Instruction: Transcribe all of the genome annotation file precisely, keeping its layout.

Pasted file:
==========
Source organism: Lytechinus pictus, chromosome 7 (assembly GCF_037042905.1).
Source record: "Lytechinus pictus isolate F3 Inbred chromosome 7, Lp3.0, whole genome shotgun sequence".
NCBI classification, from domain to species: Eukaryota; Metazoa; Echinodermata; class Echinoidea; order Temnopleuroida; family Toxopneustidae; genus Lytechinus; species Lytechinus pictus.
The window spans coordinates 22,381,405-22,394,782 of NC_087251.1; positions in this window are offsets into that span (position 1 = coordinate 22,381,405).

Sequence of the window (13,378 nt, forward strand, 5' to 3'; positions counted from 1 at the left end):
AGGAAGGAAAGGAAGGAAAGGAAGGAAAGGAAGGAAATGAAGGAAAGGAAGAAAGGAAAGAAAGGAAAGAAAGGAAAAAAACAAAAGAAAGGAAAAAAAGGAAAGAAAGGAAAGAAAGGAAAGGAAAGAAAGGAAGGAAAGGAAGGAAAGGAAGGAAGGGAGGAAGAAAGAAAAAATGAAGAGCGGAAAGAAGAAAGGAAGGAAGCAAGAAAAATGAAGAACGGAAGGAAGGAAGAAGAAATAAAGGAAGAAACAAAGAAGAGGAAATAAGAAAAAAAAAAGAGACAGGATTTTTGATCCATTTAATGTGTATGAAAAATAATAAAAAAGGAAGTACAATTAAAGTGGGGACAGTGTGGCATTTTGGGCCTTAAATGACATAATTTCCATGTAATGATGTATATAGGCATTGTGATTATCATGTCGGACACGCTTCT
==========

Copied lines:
Source organism: Lytechinus pictus, chromosome 7 (assembly GCF_037042905.1).
Source record: "Lytechinus pictus isolate F3 Inbred chromosome 7, Lp3.0, whole genome shotgun sequence".
NCBI classification, from domain to species: Eukaryota; Metazoa; Echinodermata; class Echinoidea; order Temnopleuroida; family Toxopneustidae; genus Lytechinus; species Lytechinus pictus.
The window spans coordinates 22,381,405-22,394,782 of NC_087251.1; positions in this window are offsets into that span (position 1 = coordinate 22,381,405).

Sequence of the window (13,378 nt, forward strand, 5' to 3'; positions counted from 1 at the left end):
AGGAAGGAAAGGAAGGAAAGGAAGGAAAGGAAGGAAATGAAGGAAAGGAAGAAAGGAAAGAAAGGAAAGAAAGGAAAAAAACAAAAGAAAGGAAAAAAAGGAAAGAAAGGAAAGAAAGGAAAGGAAAGAAAGGAAGGAAAGGAAGGAAAGGAAGGAAGGGAGGAAGAAAGAAAAAATGAAGAGCGGAAAGAAGAAAGGAAGGAAGCAAGAAAAATGAAGAACGGAAGGAAGGAAGAAGAAATAAAGGAAGAAACAAAGAAGAGGAAATAAGAAAAAAAAAAGAGACAGGATTTTTGATCCATTTAATGTGTATGAAAAATAATAAAAAAGGAAGTACAATTAAAGTGGGGACAGTGTGGCATTTTGGGCCTTAAATGACATAATTTCCATGTAATGATGTATATAGGCATTGTGATTATCATGTCGGACACGCTTCT